Argentina has a huge economic development potential, however is struggling with high indebtedness, strong inflation & a bankrupt SMEs segment. As a result, it largely remains a raw products exporter today as opposed to being an industrialized country.
Brazil’s economy is in a much better shape with +2.8% GDP growth, 8% unemployment, inflation under control & interest rates actually going down… The country also offers a huge potential for food security, clean energy & green-shoring, however requires massive infrastructure investments, a definite end to illegal deforestation in the Amazon and much needed political unification not polarisation.
In the Rest of the world, the global picture is contrasted with energy exporters (Middle East, Norway & Australia) benefiting from the state of the global economy on the one hand, and energy & commodities importers (South-East Asia, Pakistan, Egypt & Africa) paying the high price for it on the other hand.
Some African countries are at risk of recession, default & debt restructuring, a risk that is exacerbated by the US interest rate policy. Other common features are an average fertility rate of 5.6 and a strong dependency of companies on State funding & public contracts.
Elsewhere, an interesting trend to note as well is that global trade going through Central Europe & the Caucasus region is increasing.
The Covid-19 pandemic & the recent Suez canal blockage followed with the war in Ukraine have largely exposed the vulnerability of / risks associated with linear supply chain models which merely rely on single geographies that may prove politically unfavourable if not unstable.
Companies are now shifting priorities from efficiency & cost effectiveness to resilience, supply security, autonomy, sustainability & transparency, thus rethinking their operations models in favour of shorter supply chains. The war in Ukraine is also adding ethical & geopolitical considerations into the business strategy mix.
Multi-sourcing of supply combined with near-shoring or home-shoring is now becoming the new norm, as a result. Even in Africa, the climate agenda is triggering initiatives to build value chains locally as opposed to transforming local raw materials in other parts of the world.
Such a shift though requires an agile mindset & crisis management skills from business leaders, ideally supported by AI-fuelled forecasting models.
Companies that trade internationally are faced with an ever growing complexity in managing compliance with a flurry of international sanctions & countersanctions.
While lack of compliance can lead to civil or criminal punishment, assessing risk here is a sensitive matter & can be challenging. Business organisations must therefore create a culture of trust & respect for awareness to flourish internally, necessary conversations to happen & the ultimate identification of risks to emerge.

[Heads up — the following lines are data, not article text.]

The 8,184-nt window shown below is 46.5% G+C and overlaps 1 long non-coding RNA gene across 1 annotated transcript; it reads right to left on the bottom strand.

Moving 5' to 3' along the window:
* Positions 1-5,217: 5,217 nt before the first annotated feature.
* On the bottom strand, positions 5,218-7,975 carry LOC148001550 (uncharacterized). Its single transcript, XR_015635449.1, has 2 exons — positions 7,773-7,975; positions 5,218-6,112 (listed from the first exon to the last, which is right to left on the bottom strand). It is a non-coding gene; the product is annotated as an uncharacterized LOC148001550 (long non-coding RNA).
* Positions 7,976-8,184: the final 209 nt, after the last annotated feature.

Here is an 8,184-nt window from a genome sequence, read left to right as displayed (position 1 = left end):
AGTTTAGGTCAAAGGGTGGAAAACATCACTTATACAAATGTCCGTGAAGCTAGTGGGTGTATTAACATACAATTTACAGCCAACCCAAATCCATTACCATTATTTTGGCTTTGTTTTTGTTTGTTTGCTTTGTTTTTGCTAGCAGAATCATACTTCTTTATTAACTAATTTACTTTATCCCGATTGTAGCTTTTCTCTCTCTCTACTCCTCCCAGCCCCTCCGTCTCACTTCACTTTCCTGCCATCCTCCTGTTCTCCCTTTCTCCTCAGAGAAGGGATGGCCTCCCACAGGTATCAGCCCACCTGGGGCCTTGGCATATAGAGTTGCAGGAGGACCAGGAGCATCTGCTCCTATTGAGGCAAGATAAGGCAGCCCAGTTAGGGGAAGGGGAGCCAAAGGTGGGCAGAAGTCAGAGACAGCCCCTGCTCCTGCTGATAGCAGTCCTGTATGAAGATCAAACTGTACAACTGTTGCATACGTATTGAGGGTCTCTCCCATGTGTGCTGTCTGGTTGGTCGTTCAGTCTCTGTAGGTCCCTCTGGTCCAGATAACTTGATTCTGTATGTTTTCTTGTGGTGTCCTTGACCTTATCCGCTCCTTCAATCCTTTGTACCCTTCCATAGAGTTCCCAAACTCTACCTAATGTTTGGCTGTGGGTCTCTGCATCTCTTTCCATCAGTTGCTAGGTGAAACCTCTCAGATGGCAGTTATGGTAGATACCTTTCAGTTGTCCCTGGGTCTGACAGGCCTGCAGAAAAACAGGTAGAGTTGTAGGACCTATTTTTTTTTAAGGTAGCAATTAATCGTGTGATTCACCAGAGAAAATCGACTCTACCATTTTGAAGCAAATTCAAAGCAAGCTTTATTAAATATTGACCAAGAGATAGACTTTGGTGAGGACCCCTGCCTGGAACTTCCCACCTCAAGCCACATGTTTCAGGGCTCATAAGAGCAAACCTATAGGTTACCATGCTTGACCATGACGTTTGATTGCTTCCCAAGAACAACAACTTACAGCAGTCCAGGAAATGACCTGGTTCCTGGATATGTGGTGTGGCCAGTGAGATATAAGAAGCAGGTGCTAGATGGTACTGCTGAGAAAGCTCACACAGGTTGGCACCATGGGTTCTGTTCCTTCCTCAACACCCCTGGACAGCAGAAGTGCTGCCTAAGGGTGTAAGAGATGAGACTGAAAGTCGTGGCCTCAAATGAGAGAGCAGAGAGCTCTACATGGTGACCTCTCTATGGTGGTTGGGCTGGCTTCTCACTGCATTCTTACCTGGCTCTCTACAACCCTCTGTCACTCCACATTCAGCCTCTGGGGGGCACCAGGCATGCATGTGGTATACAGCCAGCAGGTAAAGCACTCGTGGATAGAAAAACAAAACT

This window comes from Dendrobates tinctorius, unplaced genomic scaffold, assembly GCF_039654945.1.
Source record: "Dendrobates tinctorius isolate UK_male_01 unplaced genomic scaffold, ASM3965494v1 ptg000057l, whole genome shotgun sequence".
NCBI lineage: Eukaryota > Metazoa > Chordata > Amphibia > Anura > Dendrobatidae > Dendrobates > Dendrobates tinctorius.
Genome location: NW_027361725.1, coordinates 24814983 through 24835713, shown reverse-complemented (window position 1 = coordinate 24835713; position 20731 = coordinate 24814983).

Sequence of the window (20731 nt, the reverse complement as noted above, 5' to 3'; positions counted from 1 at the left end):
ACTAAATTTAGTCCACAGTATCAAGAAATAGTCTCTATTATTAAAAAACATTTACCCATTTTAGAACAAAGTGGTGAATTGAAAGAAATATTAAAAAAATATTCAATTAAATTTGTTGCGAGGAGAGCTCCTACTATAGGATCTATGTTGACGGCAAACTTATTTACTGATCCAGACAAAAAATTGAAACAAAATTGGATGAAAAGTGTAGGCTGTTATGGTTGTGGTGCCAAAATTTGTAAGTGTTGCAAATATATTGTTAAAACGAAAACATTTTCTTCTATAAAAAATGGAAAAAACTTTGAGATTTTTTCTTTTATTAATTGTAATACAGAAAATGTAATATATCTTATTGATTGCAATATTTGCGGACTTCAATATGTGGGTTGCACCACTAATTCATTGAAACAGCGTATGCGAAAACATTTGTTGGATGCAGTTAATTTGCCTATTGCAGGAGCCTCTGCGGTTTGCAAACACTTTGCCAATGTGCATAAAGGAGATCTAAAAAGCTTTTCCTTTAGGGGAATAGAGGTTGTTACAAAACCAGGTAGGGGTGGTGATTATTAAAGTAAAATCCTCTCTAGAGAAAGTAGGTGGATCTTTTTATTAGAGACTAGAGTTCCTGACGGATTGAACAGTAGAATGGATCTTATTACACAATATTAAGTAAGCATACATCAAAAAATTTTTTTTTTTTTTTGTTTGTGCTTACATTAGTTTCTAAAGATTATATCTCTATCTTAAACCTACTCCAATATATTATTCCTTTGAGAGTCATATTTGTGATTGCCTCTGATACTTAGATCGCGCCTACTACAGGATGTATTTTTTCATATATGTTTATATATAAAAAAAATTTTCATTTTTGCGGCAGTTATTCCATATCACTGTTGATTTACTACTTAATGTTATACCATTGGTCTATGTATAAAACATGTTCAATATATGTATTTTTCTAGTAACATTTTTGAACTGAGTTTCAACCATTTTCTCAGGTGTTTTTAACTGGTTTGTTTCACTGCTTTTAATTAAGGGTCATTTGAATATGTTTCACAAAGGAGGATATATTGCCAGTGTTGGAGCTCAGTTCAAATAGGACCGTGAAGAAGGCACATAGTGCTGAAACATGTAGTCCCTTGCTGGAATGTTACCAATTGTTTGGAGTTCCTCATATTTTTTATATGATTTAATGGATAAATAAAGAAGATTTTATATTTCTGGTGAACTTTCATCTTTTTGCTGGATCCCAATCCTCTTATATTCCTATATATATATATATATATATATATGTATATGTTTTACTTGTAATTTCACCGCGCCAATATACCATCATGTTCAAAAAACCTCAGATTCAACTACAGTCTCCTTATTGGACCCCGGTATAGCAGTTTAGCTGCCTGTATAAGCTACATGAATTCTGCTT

Beyond the assessment stage, managing sanctions & countersanctions risk also requires companies to develop & implement ad hoc policies & processes such as screening all tier-customers & end-users alike for trade compliance. The ‘Know Your Customer’ concept is more relevant than ever here, and companies should in particular adopt a screening tool or software for the purpose of eliminating such risk from trading activities.
The world has entered an era of unprecedented expectations from both employees & consumers/end-users in relation to sustainability & value creation by businesses. In the wake of successive climate change reports & the introduction of statutory ESG disclosures, the Covid-19 pandemic has been a catalyst to humanity realising that there is another way to energy matters & investors shifting towards alternative low-carbon energy sources.
The war in Ukraine however, by triggering a strong rise in energy prices & exposing the high degree of dependency on fossil fuels in Europe, has placed the transition to renewables on a temporary hold, in favour of a rush for short term energy security. Considering the high correlation between winter temperatures & energy demand combined with aging nuclear facilities in France & the UK, it is clear that a sense of urgency in this regard is still missing at a political level…
Greenwashing should also be mentioned here as a new type of risk that diverts financial capital from where it should be going. This questions whether businesses are sufficiently encouraged to make clear & precise ESG disclosures? It also challenges the purpose of the IMF & World Bank: should these global institutions play a key role in boosting & regulating climate Finance, going forward?
Here again, the war in Ukraine appears to be threatening the strong momentum of digital technology adoption previously accelerated by the pandemic.
Russia & Ukraine are indeed major suppliers of essential metals to the production of micro-chips & solar panels. International sanctions are also expected to have long-term effects on industrial sectors (aviation, oil refinery, etc …) that heavily rely on spare parts & equipment maintenance. With Russia & China being gradually isolated from the West, shortages & innovation slowdown are most likely.
Elsewhere, cyber threats are on the rise and digital technologies are no exception to that. Business leaders must therefore place cybersecurity at the heart of their risk management strategy.